It’s 10pm on a Sunday night, and I’m driving west on Interstate 10 right through the middle of downtown Houston. Focused on getting to my destination safely, I obey the traffic laws and proceed through the comparatively deserted interstate at the maximum speed allowed by law. To experimentally do otherwise is a bit hazardous, so instead of trying this in reality I follow Einstein’s lead and imagine an experiment:
I jam on my brakes and swerve to the left across several lanes of traffic. I floor the gas and spin the wheel to the right, overshooting my starting point. Driving like a lunatic with few cars around will have predictable results: the cars within sight of me will avoid me, and I’ll probably eventually get sent to jail for reckless operation. But do I affect anyone other than me? So long as I don’t actually wreck, the most that happens is a small alteration in the course of nearby vehicles. Vehicles farther away won’t even notice. The correlation length – measuring how far the effects of my car’s motions are felt – is small, maybe a few hundred feet. The overall state of the traffic flow remains unaltered no matter what I do.
Now change the picture a bit. It’s now 4:30 pm on a Monday afternoon. Traffic is bumper to bumper and inching along when it’s not actually stopped. I’m not physically able to go swerving wildly around, but I can still try to figure out how far away my movements can affect traffic. In this case too the correlation length is still small. If I tailgate or hold back and try to change lanes or whatever, all that happens is a possible small response by the cars around me. Anything I do gets washed out in the random stop-and-go of all the tens of thousands of cars inching down the road.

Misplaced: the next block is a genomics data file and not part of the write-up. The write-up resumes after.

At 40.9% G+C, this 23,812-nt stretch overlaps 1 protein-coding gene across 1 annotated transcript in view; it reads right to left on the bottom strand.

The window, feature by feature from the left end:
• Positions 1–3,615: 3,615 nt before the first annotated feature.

From the perspective of my individual car not much is happening in the wide-open-spaces version of traffic or the traffic jam. They have their own statistical properties and characteristics, each interesting and important in their own way. A scientist studying the bulk properties of traffic will have plenty to study even in those cases, just like a scientist can make a career studying the properties of solids or gases. But the transitions between those phases are also certainly key, and as usual they’re harder to deal with. Science prises generalized properties from disparate physical situations all the time however, and transition of traffic flow patters is no exception. It follows some of the same rules as the phase transitions of bulk matter.
As the density of traffic changes from light to heavy, the correlation length between the motions of any one car and its neighbors increases. Very slowly at first, but as the density increases the length begins increasing more rapidly. I brake, and the car behind me brakes, and the car behind him brakes… and suddenly what I do ends up affecting traffic quite far away. Eventually the random motions of the traffic will dissipate my effects, but it takes a greater and greater distance. Suddenly, despite the fact that no obvious single event seems to have happened, the greater traffic density reaches a critical point and the correlation length reaches an “infinite” asymptote. The correlation length becomes infinite, tiny random motions propagate all throughout the traffic, and the traffic changes phase from thick and fast to thick and slow. And the correlation length collapses back down to something small as the individual motions of the slow cars don’t propagate outward very far.
This concept of correlation length becoming infinite is characteristic of almost all phase transitions, from cars to stadium crowds to superfluid helium. Nature is pretty weirdly universal like that.